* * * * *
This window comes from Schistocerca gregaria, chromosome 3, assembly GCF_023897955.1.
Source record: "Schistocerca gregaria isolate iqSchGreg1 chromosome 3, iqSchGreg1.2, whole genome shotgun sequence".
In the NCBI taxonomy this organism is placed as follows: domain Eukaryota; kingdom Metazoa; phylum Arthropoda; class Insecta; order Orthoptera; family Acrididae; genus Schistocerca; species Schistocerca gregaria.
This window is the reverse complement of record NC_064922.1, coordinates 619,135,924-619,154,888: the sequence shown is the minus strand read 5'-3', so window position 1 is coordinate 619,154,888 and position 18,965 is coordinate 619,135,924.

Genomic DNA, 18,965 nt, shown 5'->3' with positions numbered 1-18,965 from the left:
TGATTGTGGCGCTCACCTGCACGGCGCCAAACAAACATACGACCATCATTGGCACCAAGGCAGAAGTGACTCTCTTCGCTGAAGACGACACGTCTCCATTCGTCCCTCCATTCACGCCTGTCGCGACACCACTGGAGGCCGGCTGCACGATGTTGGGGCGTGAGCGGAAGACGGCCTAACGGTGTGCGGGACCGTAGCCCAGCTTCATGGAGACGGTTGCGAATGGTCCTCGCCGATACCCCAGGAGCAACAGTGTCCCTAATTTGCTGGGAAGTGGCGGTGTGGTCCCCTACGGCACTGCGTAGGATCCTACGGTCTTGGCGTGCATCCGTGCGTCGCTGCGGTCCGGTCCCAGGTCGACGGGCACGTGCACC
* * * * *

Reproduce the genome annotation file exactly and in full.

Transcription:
This window comes from Schistocerca gregaria, chromosome 3, assembly GCF_023897955.1.
Source record: "Schistocerca gregaria isolate iqSchGreg1 chromosome 3, iqSchGreg1.2, whole genome shotgun sequence".
In the NCBI taxonomy this organism is placed as follows: domain Eukaryota; kingdom Metazoa; phylum Arthropoda; class Insecta; order Orthoptera; family Acrididae; genus Schistocerca; species Schistocerca gregaria.
This window is the reverse complement of record NC_064922.1, coordinates 619,135,924-619,154,888: the sequence shown is the minus strand read 5'-3', so window position 1 is coordinate 619,154,888 and position 18,965 is coordinate 619,135,924.

Genomic DNA, 18,965 nt, shown 5'->3' with positions numbered 1-18,965 from the left:
TGATTGTGGCGCTCACCTGCACGGCGCCAAACAAACATACGACCATCATTGGCACCAAGGCAGAAGTGACTCTCTTCGCTGAAGACGACACGTCTCCATTCGTCCCTCCATTCACGCCTGTCGCGACACCACTGGAGGCCGGCTGCACGATGTTGGGGCGTGAGCGGAAGACGGCCTAACGGTGTGCGGGACCGTAGCCCAGCTTCATGGAGACGGTTGCGAATGGTCCTCGCCGATACCCCAGGAGCAACAGTGTCCCTAATTTGCTGGGAAGTGGCGGTGTGGTCCCCTACGGCACTGCGTAGGATCCTACGGTCTTGGCGTGCATCCGTGCGTCGCTGCGGTCCGGTCCCAGGTCGACGGGCACGTGCACC